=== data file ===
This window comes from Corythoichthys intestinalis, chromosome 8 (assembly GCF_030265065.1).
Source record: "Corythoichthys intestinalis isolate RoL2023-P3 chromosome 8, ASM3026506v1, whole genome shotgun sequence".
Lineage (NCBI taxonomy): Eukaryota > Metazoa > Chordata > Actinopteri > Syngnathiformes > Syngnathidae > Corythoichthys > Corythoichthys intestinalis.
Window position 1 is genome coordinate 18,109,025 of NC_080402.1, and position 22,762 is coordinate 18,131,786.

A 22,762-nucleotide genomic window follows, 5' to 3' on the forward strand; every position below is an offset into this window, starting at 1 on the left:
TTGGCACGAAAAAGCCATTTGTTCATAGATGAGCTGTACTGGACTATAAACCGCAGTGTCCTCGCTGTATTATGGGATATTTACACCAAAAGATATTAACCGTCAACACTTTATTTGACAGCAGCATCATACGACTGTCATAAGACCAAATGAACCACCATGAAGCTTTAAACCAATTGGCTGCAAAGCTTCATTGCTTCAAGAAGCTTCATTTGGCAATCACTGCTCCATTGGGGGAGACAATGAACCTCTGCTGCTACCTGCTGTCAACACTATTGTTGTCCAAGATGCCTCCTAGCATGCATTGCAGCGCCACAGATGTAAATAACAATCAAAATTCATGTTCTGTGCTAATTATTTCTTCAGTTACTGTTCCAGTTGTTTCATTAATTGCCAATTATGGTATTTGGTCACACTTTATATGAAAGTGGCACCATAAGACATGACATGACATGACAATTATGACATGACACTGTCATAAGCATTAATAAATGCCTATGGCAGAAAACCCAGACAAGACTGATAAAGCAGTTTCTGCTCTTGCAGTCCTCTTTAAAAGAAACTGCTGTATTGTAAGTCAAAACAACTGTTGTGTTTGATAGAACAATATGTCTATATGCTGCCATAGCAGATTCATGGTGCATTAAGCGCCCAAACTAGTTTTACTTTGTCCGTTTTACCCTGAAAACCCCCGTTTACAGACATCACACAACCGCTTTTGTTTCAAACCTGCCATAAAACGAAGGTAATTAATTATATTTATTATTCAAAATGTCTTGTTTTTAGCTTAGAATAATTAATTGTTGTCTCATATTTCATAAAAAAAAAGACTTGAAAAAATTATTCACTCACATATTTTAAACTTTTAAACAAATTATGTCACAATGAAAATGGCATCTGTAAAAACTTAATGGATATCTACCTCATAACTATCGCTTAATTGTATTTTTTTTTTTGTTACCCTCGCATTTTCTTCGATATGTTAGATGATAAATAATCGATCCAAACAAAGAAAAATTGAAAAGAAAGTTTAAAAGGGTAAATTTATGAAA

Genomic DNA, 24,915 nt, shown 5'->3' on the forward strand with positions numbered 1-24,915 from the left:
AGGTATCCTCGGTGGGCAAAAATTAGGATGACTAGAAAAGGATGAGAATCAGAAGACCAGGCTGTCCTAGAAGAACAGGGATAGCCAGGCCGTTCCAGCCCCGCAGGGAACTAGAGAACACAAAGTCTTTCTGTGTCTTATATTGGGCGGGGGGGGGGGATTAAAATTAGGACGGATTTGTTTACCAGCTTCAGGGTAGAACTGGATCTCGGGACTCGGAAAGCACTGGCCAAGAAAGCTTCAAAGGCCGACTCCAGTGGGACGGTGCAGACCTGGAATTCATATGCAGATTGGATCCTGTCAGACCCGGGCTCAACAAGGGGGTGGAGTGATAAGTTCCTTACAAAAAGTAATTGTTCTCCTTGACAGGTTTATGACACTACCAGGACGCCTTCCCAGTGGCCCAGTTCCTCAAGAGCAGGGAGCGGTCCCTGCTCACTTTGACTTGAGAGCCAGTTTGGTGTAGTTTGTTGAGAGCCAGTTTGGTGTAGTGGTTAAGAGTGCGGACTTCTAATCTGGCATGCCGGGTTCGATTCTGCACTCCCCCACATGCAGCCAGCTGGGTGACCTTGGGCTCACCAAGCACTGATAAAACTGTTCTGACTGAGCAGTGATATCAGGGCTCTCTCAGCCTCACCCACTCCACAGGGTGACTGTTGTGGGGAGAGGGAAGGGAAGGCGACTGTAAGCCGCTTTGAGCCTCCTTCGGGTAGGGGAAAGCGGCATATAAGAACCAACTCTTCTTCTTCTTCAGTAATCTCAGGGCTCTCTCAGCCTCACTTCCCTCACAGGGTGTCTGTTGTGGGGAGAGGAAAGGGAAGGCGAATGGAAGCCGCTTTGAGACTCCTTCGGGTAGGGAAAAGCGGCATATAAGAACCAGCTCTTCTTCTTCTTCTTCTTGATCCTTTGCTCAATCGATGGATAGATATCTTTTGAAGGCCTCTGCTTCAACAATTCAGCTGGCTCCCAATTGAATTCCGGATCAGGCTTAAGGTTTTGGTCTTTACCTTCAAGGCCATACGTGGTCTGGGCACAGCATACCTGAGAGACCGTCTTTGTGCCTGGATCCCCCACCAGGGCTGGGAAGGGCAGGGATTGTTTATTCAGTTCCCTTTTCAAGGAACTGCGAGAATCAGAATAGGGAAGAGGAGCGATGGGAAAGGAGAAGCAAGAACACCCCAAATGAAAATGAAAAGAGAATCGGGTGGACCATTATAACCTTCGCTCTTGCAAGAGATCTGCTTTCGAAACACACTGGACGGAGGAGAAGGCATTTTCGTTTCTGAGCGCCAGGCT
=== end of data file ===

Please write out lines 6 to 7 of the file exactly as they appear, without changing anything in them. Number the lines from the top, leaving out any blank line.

TTGGCACGAAAAAGCCATTTGTTCATAGATGAGCTGTACTGGACTATAAACCGCAGTGTCCTCGCTGTATTATGGGATATTTACACCAAAAGATATTAACCGTCAACACTTTATTTGACAGCAGCATCATACGACTGTCATAAGACCAAATGAACCACCATGAAGCTTTAAACCAATTGGCTGCAAAGCTTCATTGCTTCAAGAAGCTTCATTTGGCAATCACTGCTCCATTGGGGGAGACAATGAACCTCTGCTGCTACCTGCTGTCAACACTATTGTTGTCCAAGATGCCTCCTAGCATGCATTGCAGCGCCACAGATGTAAATAACAATCAAAATTCATGTTCTGTGCTAATTATTTCTTCAGTTACTGTTCCAGTTGTTTCATTAATTGCCAATTATGGTATTTGGTCACACTTTATATGAAAGTGGCACCATAAGACATGACATGACATGACAATTATGACATGACACTGTCATAAGCATTAATAAATGCCTATGGCAGAAAACCCAGACAAGACTGATAAAGCAGTTTCTGCTCTTGCAGTCCTCTTTAAAAGAAACTGCTGTATTGTAAGTCAAAACAACTGTTGTGTTTGATAGAACAATATGTCTATATGCTGCCATAGCAGATTCATGGTGCATTAAGCGCCCAAACTAGTTTTACTTTGTCCGTTTTACCCTGAAAACCCCCGTTTACAGACATCACACAACCGCTTTTGTTTCAAACCTGCCATAAAACGAAGGTAATTAATTATATTTATTATTCAAAATGTCTTGTTTTTAGCTTAGAATAATTAATTGTTGTCTCATATTTCATAAAAAAAAAGACTTGAAAAAATTATTCACTCACATATTTTAAACTTTTAAACAAATTATGTCACAATGAAAATGGCATCTGTAAAAACTTAATGGATATCTACCTCATAACTATCGCTTAATTGTATTTTTTTTTTTGTTACCCTCGCATTTTCTTCGATATGTTAGATGATAAATAATCGATCCAAACAAAGAAAAATTGAAAAGAAAGTTTAAAAGGGTAAATTTATGAAA

Genomic DNA, 24,915 nt, shown 5'->3' on the forward strand with positions numbered 1-24,915 from the left: